Where Are You Going With Your Plot?

1As Steve Martin said to John Candy in Planes, Trains, & Automobiles, “When you’re telling these little stories?  Here’s a good idea – have a point.  It makes it so much more interesting for the listener!”

Every scene in your screenplay must be doing one or more of three things:  revealing character, advancing the plot, or expanding the theme. All three together give direction to your story.

The plot is a function of your central dramatic question:  What is the single goal of your main character?  The answer to that question will be determined by what obstacles he or she must overcome and how they need to transform to achieve their goal.

As a result, the plot can be seen as a series of ever-escalating obstacles that your main character must face.

To drive the plot constantly forward, there must be a “cause and effect” relationship from one scene to the next.  So because A happens, that causes your character to do B.  And because B happens, that causes C . . . and so on.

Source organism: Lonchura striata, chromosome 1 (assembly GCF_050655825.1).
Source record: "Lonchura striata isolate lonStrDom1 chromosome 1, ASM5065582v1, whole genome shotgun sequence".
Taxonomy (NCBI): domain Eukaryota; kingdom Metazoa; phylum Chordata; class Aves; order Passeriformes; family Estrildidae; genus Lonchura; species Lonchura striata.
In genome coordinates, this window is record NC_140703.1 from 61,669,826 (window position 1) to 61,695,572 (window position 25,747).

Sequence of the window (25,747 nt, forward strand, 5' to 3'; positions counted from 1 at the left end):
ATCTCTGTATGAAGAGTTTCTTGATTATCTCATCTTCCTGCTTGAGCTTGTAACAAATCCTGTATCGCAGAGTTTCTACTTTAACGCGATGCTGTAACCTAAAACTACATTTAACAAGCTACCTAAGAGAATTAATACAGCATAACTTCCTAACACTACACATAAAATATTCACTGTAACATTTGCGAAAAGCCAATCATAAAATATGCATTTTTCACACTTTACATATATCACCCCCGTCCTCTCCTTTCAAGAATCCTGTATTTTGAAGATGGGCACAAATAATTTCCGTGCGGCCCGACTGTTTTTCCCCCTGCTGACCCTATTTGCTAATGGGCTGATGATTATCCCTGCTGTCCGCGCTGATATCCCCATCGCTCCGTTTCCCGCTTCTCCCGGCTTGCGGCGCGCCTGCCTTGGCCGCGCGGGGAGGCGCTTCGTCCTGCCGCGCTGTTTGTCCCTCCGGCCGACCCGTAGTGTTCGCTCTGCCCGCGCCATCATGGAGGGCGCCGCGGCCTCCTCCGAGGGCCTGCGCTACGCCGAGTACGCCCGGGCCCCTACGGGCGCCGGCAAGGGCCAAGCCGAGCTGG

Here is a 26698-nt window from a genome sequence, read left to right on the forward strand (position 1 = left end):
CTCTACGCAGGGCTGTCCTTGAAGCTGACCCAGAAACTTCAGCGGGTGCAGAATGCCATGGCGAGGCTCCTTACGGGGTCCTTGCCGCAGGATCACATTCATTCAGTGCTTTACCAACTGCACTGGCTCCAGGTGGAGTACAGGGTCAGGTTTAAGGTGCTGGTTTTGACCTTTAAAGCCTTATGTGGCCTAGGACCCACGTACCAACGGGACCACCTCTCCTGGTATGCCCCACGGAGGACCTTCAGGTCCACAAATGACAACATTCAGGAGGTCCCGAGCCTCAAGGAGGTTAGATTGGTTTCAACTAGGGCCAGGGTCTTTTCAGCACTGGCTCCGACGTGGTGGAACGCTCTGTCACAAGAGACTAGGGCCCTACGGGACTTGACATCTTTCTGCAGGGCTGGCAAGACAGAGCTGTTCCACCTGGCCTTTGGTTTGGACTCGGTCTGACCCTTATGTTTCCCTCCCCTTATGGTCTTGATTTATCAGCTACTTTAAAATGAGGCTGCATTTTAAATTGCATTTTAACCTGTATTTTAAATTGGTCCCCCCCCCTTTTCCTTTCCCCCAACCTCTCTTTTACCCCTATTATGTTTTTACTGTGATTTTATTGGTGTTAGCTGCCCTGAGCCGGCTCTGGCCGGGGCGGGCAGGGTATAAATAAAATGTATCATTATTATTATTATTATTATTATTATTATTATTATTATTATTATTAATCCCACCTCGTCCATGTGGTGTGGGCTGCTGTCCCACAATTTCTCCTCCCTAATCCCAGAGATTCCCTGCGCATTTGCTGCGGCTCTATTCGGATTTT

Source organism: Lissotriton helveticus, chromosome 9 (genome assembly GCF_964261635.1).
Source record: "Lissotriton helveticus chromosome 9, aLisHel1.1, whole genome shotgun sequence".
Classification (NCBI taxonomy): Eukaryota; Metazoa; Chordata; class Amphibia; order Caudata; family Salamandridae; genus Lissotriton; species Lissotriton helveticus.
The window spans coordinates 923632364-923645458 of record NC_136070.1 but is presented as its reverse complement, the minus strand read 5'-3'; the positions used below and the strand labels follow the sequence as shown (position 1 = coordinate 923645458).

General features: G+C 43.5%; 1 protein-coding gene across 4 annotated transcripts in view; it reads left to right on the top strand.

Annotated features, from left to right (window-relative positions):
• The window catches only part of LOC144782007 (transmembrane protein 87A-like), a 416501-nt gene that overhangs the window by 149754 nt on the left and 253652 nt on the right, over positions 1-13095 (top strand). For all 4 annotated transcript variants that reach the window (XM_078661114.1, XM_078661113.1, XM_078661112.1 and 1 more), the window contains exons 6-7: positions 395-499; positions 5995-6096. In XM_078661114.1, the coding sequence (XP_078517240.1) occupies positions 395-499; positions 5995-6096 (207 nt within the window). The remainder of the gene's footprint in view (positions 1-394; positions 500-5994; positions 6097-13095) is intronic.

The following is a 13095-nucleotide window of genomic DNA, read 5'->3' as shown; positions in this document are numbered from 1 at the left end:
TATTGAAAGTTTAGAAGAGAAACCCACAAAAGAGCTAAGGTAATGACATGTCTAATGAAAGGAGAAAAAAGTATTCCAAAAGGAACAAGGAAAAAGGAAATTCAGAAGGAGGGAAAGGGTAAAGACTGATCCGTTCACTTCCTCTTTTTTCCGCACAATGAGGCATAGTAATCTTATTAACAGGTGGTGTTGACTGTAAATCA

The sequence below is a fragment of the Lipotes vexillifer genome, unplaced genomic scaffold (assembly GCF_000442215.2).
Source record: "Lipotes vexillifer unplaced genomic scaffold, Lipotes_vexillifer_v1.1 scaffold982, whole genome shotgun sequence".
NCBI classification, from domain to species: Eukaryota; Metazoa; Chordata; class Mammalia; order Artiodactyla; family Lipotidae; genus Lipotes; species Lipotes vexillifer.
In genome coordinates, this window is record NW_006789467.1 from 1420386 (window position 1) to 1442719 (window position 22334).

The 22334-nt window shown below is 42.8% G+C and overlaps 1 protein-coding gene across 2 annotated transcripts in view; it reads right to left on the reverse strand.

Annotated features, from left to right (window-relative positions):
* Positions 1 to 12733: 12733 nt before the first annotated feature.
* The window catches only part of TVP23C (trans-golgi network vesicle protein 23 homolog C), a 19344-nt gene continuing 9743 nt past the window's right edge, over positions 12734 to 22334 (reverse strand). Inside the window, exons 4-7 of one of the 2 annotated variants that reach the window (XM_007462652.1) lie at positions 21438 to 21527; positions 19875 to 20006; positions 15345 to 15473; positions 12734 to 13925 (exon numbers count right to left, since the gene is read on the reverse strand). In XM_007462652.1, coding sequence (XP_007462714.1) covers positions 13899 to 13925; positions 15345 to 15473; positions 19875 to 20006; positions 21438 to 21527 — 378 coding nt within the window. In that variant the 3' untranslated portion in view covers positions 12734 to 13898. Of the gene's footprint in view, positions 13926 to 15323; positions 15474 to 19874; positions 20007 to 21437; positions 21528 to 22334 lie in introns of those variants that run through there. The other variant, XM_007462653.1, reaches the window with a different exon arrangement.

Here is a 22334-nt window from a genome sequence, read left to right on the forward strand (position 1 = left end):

Look at each scene in your script and ask yourself: Is this scene essential to my plot?  Could I remove it and have the story still make sense? Does this scene build from the previous one to the next? Does it leave a door open to pull the reader along?

Once you have tightened your story, it is important to get feedback and see if your story comes across to someone else like you want it to. Smart Girls can help you with that through the script critiques we offer.  Or of course you can go to other top script analysts such as Linda Seger or John Truby, both of whom Melody also learned from.

Dr. Melody Jackson has been rated a “Cream of the Crop” / Top 3% Script Consultant by Creative Screenwriting for the third time ouf of 3. Her Ph.D. in Mythological Studies also informs her perspective when she critiques your script.

Or if you feel you are at a pretty early stage, you can get basic coverage by one of our staff readers at a rate that is lower than the script analysis. You can see the whole range of script reviews we offer on our website at script critiques. And if you have questions about any of them, just give us a call at 818/907-6511.

Happy writing!